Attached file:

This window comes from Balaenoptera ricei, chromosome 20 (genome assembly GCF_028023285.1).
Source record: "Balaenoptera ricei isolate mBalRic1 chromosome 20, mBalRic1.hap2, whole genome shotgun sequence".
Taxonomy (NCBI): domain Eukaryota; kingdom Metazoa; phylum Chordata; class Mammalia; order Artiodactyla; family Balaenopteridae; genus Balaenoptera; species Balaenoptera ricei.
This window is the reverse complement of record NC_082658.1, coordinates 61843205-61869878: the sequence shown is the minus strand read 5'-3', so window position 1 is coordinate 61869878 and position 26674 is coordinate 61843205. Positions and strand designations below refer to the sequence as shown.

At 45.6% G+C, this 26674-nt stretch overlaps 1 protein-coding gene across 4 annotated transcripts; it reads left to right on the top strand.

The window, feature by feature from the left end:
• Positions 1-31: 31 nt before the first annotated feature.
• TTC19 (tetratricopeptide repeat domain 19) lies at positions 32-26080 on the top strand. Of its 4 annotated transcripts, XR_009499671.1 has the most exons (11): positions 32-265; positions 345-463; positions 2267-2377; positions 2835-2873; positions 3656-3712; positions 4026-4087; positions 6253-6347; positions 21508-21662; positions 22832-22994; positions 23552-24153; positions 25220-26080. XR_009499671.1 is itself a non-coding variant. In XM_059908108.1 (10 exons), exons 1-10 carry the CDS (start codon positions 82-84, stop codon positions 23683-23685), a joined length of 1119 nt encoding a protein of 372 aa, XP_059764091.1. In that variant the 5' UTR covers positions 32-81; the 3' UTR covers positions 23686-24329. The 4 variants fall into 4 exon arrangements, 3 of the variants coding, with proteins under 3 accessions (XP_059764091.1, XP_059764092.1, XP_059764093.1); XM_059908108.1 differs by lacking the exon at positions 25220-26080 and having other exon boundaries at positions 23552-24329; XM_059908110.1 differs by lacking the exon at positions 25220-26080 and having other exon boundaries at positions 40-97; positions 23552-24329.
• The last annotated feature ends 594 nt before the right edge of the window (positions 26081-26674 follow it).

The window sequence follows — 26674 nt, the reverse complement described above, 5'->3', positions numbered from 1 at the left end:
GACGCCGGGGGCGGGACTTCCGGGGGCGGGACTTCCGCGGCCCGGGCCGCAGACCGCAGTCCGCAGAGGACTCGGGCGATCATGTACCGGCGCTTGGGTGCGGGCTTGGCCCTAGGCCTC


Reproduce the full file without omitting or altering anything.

This window comes from Balaenoptera ricei, chromosome 20 (genome assembly GCF_028023285.1).
Source record: "Balaenoptera ricei isolate mBalRic1 chromosome 20, mBalRic1.hap2, whole genome shotgun sequence".
Taxonomy (NCBI): domain Eukaryota; kingdom Metazoa; phylum Chordata; class Mammalia; order Artiodactyla; family Balaenopteridae; genus Balaenoptera; species Balaenoptera ricei.
This window is the reverse complement of record NC_082658.1, coordinates 61843205-61869878: the sequence shown is the minus strand read 5'-3', so window position 1 is coordinate 61869878 and position 26674 is coordinate 61843205. Positions and strand designations below refer to the sequence as shown.

At 45.6% G+C, this 26674-nt stretch overlaps 1 protein-coding gene across 4 annotated transcripts; it reads left to right on the top strand.

The window, feature by feature from the left end:
• Positions 1-31: 31 nt before the first annotated feature.
• TTC19 (tetratricopeptide repeat domain 19) lies at positions 32-26080 on the top strand. Of its 4 annotated transcripts, XR_009499671.1 has the most exons (11): positions 32-265; positions 345-463; positions 2267-2377; positions 2835-2873; positions 3656-3712; positions 4026-4087; positions 6253-6347; positions 21508-21662; positions 22832-22994; positions 23552-24153; positions 25220-26080. XR_009499671.1 is itself a non-coding variant. In XM_059908108.1 (10 exons), exons 1-10 carry the CDS (start codon positions 82-84, stop codon positions 23683-23685), a joined length of 1119 nt encoding a protein of 372 aa, XP_059764091.1. In that variant the 5' UTR covers positions 32-81; the 3' UTR covers positions 23686-24329. The 4 variants fall into 4 exon arrangements, 3 of the variants coding, with proteins under 3 accessions (XP_059764091.1, XP_059764092.1, XP_059764093.1); XM_059908108.1 differs by lacking the exon at positions 25220-26080 and having other exon boundaries at positions 23552-24329; XM_059908110.1 differs by lacking the exon at positions 25220-26080 and having other exon boundaries at positions 40-97; positions 23552-24329.
• The last annotated feature ends 594 nt before the right edge of the window (positions 26081-26674 follow it).

The window sequence follows — 26674 nt, the reverse complement described above, 5'->3', positions numbered from 1 at the left end:
GACGCCGGGGGCGGGACTTCCGGGGGCGGGACTTCCGCGGCCCGGGCCGCAGACCGCAGTCCGCAGAGGACTCGGGCGATCATGTACCGGCGCTTGGGTGCGGGCTTGGCCCTAGGCCTC